But today that has changed. There is an enormous, easy access to materials, so that if you have a vague idea of what it is that you are searching for, you can actually initiate your search without ever actually having to go to a Dharma centre, meet a Buddhist, or follow a teacher. You can gain quite a lot of information in that way, and I think that has done a lot in terms of creating the first communication with people.

For something that used to be totally dependent upon a person hiking all the way to the Himalayas, today you click a button and you can actually get the same kind of experience. So that's a change that is happening, and as the Buddha himself said, you should work in accordance with the times and changes, and I think that approach will always be very beneficial to all.

Is there a particular aspect of Tibetan Buddhism that is especially powerful, useful and beneficial to people in the West, or can you only talk about it as a whole?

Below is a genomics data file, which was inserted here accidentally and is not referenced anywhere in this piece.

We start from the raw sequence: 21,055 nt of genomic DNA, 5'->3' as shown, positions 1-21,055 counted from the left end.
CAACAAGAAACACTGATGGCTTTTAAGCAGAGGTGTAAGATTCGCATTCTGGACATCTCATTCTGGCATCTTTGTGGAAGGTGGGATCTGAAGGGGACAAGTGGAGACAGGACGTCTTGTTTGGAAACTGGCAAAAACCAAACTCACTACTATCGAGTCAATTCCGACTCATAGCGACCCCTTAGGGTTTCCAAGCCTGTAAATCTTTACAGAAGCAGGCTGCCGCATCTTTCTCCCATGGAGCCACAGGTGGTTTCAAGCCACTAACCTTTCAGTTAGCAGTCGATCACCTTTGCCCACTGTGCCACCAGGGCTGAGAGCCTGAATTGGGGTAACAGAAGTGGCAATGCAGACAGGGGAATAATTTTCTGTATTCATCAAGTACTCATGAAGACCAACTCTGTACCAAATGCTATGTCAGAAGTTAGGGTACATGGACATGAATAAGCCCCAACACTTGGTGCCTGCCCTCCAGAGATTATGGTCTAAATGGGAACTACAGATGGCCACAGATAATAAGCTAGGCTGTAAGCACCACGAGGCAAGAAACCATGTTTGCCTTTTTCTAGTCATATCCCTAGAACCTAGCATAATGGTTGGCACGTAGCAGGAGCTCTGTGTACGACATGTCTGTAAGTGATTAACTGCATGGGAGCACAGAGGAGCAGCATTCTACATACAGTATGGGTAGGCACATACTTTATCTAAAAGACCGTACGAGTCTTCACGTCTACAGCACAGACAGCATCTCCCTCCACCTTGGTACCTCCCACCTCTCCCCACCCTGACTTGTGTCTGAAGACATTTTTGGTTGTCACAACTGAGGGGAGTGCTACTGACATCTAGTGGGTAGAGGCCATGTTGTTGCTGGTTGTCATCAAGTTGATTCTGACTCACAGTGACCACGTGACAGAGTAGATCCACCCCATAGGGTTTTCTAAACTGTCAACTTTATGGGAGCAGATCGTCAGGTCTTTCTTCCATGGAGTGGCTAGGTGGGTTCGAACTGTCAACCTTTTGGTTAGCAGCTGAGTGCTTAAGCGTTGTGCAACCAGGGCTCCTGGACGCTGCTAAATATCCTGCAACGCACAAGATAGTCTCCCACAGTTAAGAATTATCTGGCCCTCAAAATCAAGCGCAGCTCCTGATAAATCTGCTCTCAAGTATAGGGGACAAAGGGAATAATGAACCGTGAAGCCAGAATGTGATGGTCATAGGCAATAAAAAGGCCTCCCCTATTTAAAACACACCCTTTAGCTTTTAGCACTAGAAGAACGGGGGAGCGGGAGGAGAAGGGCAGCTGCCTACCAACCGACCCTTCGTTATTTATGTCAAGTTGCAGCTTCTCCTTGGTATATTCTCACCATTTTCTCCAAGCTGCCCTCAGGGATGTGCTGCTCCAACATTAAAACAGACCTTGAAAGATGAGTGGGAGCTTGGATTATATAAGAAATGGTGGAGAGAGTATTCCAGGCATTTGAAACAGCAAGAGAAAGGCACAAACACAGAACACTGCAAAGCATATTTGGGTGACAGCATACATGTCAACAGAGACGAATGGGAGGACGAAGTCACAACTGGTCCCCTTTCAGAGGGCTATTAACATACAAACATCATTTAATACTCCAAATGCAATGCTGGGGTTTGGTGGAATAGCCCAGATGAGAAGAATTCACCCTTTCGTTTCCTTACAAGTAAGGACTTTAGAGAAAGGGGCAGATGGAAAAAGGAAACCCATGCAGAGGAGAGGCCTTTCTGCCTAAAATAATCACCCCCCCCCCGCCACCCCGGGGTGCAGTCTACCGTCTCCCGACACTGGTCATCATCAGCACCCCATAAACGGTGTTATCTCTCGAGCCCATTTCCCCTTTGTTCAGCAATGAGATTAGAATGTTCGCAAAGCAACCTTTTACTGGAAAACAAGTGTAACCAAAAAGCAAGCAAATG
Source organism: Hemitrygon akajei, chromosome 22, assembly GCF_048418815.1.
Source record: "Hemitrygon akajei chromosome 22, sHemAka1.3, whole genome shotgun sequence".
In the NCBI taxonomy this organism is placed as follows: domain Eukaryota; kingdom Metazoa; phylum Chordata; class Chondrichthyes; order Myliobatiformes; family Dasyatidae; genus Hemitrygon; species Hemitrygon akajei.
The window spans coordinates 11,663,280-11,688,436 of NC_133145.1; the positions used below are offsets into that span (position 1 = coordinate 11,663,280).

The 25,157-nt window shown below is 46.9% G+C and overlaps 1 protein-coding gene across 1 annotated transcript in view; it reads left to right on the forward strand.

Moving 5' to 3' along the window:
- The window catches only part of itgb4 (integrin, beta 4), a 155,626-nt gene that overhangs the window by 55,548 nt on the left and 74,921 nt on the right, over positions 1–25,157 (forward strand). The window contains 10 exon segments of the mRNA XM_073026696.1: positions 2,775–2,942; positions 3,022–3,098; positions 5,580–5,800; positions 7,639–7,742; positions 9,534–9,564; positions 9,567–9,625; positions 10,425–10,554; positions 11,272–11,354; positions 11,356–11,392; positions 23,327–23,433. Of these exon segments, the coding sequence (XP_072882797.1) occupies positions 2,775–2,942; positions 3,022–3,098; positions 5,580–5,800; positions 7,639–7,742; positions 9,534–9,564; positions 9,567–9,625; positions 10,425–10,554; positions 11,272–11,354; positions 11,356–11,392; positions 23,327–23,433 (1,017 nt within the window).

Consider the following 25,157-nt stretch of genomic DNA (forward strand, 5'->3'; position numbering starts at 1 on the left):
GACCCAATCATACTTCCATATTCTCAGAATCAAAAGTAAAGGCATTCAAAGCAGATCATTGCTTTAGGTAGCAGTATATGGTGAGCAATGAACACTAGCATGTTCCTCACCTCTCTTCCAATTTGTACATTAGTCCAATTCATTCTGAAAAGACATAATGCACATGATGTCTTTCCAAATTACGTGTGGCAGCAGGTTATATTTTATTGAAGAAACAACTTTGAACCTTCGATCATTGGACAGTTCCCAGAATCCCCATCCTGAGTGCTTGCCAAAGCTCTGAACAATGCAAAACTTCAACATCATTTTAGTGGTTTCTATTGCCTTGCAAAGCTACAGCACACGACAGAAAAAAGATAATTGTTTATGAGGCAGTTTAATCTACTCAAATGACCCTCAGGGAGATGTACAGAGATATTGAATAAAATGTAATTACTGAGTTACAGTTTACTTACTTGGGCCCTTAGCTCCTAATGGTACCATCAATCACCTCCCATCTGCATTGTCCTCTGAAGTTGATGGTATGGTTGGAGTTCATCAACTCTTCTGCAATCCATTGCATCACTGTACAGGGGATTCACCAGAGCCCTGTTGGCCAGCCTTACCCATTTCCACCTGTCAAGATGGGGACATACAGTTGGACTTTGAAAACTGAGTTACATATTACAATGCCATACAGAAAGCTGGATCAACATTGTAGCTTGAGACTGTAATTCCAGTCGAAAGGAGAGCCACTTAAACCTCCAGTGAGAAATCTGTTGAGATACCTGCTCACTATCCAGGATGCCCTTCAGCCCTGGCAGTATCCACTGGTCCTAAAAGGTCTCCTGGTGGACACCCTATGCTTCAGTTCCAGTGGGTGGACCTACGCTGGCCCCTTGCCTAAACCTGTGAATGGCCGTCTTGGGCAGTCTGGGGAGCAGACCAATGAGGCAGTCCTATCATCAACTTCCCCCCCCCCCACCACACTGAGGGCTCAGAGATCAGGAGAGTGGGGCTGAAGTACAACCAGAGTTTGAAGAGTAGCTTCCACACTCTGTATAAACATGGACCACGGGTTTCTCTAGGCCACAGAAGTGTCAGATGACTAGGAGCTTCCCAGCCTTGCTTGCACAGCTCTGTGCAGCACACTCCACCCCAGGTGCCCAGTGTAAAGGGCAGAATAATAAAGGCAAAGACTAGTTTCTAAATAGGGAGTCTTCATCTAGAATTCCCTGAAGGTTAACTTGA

In human life, there seem to be phases of looking for something, obtaining, then not being content with that and looking for something else.

If you look at the western world, especially after the world wars, there was an enormous emphasis on consumerism. The acquisition of materialism dominated the 1950s and 60s, and even through the 70s and 80s. It was so materialistically driven, but I think it has reached a saturation point where many individuals feel that this does not really bring about deeper contentment.

Even in those areas where normally it was never felt, you hear terms like contemplation, meditation, reflection...

Having exhausted their acquisition of the external objects of happiness, or what they believe to be objects of happiness, I think it has led to a natural curiosity and a search for something that may be much more on an inner level.

As I said earlier, with the accessibility of the materials, there comes a point when people find that learning to meditate, learning about what your mind is, learning a little bit more contemplation, might be good for you.